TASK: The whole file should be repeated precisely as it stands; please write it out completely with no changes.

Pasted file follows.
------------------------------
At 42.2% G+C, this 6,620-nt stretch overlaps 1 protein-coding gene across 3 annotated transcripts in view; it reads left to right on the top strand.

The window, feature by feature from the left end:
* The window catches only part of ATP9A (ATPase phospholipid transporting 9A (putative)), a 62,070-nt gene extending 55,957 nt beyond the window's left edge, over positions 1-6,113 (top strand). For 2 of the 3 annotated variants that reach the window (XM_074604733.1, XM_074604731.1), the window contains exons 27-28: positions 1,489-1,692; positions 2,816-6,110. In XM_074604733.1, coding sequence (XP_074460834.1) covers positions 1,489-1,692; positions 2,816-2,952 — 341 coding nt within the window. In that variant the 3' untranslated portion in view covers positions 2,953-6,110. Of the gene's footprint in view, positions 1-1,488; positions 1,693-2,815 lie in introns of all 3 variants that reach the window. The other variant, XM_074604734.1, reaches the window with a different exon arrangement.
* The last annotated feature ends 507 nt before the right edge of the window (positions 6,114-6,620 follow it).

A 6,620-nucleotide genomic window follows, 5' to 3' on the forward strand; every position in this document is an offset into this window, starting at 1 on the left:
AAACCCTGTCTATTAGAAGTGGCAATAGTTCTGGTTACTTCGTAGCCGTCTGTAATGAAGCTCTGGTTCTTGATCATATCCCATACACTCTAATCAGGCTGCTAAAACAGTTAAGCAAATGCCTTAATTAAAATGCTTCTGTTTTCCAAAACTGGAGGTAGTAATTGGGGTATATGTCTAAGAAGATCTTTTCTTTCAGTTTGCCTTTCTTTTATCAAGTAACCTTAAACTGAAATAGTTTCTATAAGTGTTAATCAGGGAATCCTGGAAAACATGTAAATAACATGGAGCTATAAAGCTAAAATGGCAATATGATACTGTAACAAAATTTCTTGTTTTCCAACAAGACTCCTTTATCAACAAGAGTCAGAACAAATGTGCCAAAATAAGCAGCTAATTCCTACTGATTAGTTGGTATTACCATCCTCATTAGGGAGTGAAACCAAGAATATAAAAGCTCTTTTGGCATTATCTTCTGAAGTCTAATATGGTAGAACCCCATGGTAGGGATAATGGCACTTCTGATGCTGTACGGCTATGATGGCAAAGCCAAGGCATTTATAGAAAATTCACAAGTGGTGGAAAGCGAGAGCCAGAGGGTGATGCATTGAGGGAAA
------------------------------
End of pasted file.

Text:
At 42.2% G+C, this 6,620-nt stretch overlaps 1 protein-coding gene across 3 annotated transcripts in view; it reads left to right on the top strand.

The window, feature by feature from the left end:
* The window catches only part of ATP9A (ATPase phospholipid transporting 9A (putative)), a 62,070-nt gene extending 55,957 nt beyond the window's left edge, over positions 1-6,113 (top strand). For 2 of the 3 annotated variants that reach the window (XM_074604733.1, XM_074604731.1), the window contains exons 27-28: positions 1,489-1,692; positions 2,816-6,110. In XM_074604733.1, coding sequence (XP_074460834.1) covers positions 1,489-1,692; positions 2,816-2,952 — 341 coding nt within the window. In that variant the 3' untranslated portion in view covers positions 2,953-6,110. Of the gene's footprint in view, positions 1-1,488; positions 1,693-2,815 lie in introns of all 3 variants that reach the window. The other variant, XM_074604734.1, reaches the window with a different exon arrangement.
* The last annotated feature ends 507 nt before the right edge of the window (positions 6,114-6,620 follow it).

A 6,620-nucleotide genomic window follows, 5' to 3' on the forward strand; every position in this document is an offset into this window, starting at 1 on the left:
AAACCCTGTCTATTAGAAGTGGCAATAGTTCTGGTTACTTCGTAGCCGTCTGTAATGAAGCTCTGGTTCTTGATCATATCCCATACACTCTAATCAGGCTGCTAAAACAGTTAAGCAAATGCCTTAATTAAAATGCTTCTGTTTTCCAAAACTGGAGGTAGTAATTGGGGTATATGTCTAAGAAGATCTTTTCTTTCAGTTTGCCTTTCTTTTATCAAGTAACCTTAAACTGAAATAGTTTCTATAAGTGTTAATCAGGGAATCCTGGAAAACATGTAAATAACATGGAGCTATAAAGCTAAAATGGCAATATGATACTGTAACAAAATTTCTTGTTTTCCAACAAGACTCCTTTATCAACAAGAGTCAGAACAAATGTGCCAAAATAAGCAGCTAATTCCTACTGATTAGTTGGTATTACCATCCTCATTAGGGAGTGAAACCAAGAATATAAAAGCTCTTTTGGCATTATCTTCTGAAGTCTAATATGGTAGAACCCCATGGTAGGGATAATGGCACTTCTGATGCTGTACGGCTATGATGGCAAAGCCAAGGCATTTATAGAAAATTCACAAGTGGTGGAAAGCGAGAGCCAGAGGGTGATGCATTGAGGGAAA